“Hey, I see some carrots!” Emiliano Zeeb called out to his father, Brett.
Sifting through hundreds of packages of seeds, this vibrant 6-year-old was drawn to a bright package of Veggie Tales-brand seeds, illustrated with pictures of Bob the Tomato and Larry the Cucumber. The boy’s father encouraged him to grab the package, while also selecting seeds for a variety of melons, which he knows his son will like.
“He’s a melon man,” he explained.
The Zeebs were among nearly 100 local gardeners who recently converged on Swedish Covenant Hospital for a seed swap hosted by The Peterson Garden Project. Many parent-child couples were in attendance, planning out their family gardens for the spring.
According to Dr. Nanajan Yakoub, a family medicine physician with Swedish Covenant Hospital, the benefits of this family activity go far beyond healthy eating. She believes gardening is an educational, nutritious and fun hobby which very well may stick with a child throughout his or her life.
“I find it gives them a sense of respect for the food that we eat and so much more,” said Dr. Yakoub, who gardens with her sons, ages 12, 14 and 16.
She explained that kids learn from and model their parent’s actions. So when parents are invested in healthy activities like gardening and encourage their kids to be involved, children often grow up with an enthusiasm and appreciation for “enjoying the literal fruits of their labors.”
She knows from experience.
For years, Dr. Yakoub’s family has grown Brussels sprouts, kale, basil, garlic, tomatoes, peppers and much more in their backyard garden. She begins each gardening season by taking her sons to different nurseries, where they select seedlings together.
When they were young, her sons learned how to help prepare the garden by tilling the backyard, mapping out where each plant should go, planting, watering and watching the seeds grow.
Even as busy teenagers, this tradition of gardening and spending time with the family is an activity they look forward to each year. It is also an exercise in patience.
“It takes time to get certain things. It’s not just a matter of going to the store to get it,” Yakoub said. “There’s a pride in seeing [the plant] go from a seedling that kind of withers a bit in the beginning, and then blossoms and starts growing and giving fruit.”
She added that her family takes the lessons from gardening a step further by giving away many of the fruits and vegetables from their garden to neighbors. She believes that this teaches her kids and everyone in the neighborhood about the importance of sharing and community.
Attendees at the seed swap all had similar stories and reasons for teaching their children about gardening.
Brett, for example, said that he and Emiliano became involved with Peterson Garden because they were looking for a way to spend time with one another while also teaching Emiliano about nutrition.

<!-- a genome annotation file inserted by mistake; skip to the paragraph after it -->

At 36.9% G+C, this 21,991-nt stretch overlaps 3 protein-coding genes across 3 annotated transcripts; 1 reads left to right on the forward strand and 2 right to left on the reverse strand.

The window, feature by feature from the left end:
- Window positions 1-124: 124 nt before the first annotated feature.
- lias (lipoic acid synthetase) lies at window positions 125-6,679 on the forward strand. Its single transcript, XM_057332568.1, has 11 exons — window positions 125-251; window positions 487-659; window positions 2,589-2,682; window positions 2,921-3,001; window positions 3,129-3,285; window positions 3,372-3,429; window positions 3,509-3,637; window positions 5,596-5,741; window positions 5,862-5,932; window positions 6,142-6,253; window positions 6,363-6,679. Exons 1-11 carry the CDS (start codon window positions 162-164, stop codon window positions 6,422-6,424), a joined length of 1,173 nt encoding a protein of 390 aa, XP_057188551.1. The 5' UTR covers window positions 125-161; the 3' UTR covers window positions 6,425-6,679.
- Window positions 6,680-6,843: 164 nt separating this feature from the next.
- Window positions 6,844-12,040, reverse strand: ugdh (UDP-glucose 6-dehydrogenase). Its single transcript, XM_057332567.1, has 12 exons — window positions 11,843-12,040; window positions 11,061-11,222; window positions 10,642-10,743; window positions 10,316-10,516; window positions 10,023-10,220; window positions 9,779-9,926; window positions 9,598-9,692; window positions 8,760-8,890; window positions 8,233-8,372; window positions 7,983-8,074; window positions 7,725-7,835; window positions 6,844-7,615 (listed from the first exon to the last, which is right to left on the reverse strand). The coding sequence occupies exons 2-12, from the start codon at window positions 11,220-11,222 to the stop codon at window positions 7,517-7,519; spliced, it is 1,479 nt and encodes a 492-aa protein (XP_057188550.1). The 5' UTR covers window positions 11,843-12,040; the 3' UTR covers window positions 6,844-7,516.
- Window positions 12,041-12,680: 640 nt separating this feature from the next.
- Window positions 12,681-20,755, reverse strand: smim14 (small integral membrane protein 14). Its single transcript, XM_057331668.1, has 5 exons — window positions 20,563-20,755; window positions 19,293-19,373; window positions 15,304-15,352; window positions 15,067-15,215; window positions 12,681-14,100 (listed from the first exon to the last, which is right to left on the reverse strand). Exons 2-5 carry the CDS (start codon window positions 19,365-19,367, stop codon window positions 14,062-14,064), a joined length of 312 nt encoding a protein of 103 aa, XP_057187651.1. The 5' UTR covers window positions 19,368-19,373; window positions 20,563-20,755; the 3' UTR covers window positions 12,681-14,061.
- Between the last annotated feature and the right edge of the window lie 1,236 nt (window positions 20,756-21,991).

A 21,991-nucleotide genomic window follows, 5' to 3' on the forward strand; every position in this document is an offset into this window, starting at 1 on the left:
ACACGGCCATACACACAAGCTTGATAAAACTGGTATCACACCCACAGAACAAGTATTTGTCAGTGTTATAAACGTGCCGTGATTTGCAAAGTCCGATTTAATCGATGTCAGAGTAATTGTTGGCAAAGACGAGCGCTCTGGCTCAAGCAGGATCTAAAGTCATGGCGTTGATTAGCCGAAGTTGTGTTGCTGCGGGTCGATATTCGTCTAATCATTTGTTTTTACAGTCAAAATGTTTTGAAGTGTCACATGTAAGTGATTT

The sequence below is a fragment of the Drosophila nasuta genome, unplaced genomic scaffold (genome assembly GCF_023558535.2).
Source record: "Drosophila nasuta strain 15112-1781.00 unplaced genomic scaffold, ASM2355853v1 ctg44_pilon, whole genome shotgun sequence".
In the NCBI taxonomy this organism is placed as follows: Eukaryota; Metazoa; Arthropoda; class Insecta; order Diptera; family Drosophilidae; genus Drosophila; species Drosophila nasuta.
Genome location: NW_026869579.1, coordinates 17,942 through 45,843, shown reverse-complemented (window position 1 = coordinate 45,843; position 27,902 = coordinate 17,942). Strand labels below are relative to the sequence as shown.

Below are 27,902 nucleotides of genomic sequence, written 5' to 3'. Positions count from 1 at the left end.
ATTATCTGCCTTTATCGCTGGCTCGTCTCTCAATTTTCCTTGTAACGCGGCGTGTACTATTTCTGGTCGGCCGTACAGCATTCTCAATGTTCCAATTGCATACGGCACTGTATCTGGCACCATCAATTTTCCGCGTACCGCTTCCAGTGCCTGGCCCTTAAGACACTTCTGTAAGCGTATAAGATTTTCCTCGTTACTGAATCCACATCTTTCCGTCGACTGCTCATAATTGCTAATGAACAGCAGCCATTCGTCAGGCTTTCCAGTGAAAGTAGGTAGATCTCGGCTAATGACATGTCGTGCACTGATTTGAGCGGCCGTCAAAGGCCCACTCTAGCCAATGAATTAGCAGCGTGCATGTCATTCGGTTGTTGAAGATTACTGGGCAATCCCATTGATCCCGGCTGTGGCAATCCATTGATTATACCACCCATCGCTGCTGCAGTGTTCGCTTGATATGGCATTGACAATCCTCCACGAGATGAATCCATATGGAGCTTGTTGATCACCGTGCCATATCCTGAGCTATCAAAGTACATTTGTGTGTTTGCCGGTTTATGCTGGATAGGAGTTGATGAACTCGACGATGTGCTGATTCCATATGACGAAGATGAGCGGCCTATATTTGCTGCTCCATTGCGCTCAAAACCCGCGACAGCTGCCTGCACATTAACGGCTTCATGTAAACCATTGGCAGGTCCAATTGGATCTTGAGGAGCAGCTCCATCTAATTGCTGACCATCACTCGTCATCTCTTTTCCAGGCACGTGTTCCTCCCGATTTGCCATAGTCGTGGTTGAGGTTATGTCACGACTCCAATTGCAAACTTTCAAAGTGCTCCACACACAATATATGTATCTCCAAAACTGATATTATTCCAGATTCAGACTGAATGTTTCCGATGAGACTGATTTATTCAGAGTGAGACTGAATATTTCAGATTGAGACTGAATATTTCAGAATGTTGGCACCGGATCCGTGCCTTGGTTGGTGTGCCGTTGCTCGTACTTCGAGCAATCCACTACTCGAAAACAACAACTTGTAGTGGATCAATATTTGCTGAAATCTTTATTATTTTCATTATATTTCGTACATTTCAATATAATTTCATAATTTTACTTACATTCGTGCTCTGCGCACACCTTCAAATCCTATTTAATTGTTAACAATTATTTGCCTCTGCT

“I wanted him to know where his food came from. I thought it would be a good way to get him to try different vegetables; he could see it grow from a seed to becoming an actual plant,” Brett said — And it seems his prediction was right on. “He has been more likely to try something when he can see it change.”
Rebecca Wiesenthal, another avid gardener, couldn’t help but smile when she found an envelope of broccoli seeds at the seed swap.
“My boys have been asking for broccoli,” she said. Her four sons, ages 6 to 11, specifically requested green beans, corn, peas, potatoes and carrots for their garden.
Leah Ray, a volunteer with The Peterson Garden Project, is similarly tickled by the interest her 8-year-old son Dexter has taken in healthy foods. He learned a remarkable amount from gardening in just a year and is much more open-minded about eating things that he’s grown himself.
“It’s absolutely true that when kids plant something, they want to eat it, because they grow it,” Leah said. “Dexter goes to Stone Scholastic Academy, and as part of their science curriculum they planted basil last year. Dexter was very focused on eating his basil; he would walk up and eat it straight off the bush—just chomp on it.”
Kids are not the only ones who benefit from this experience.
Leah shared that she began gardening about two years ago, and was a blank slate in the beginning. After reading books on gardening, she saw a flyer advertising The Peterson Garden Project, and figured a community-garden setting would be the best way to learn.
“You learn so much by just chatting, looking around and seeing what happens,” she said. “The first year my mind exploded.”
Note: The Peterson Garden Project is Expanding
The Peterson Garden Project, which was started by LaManda Joy in 2010, is moving. The project, which is the largest community garden in Chicago, will now include three gardens on the north side, each of which will be larger than the Peterson location. To learn more go to petersongarden.org.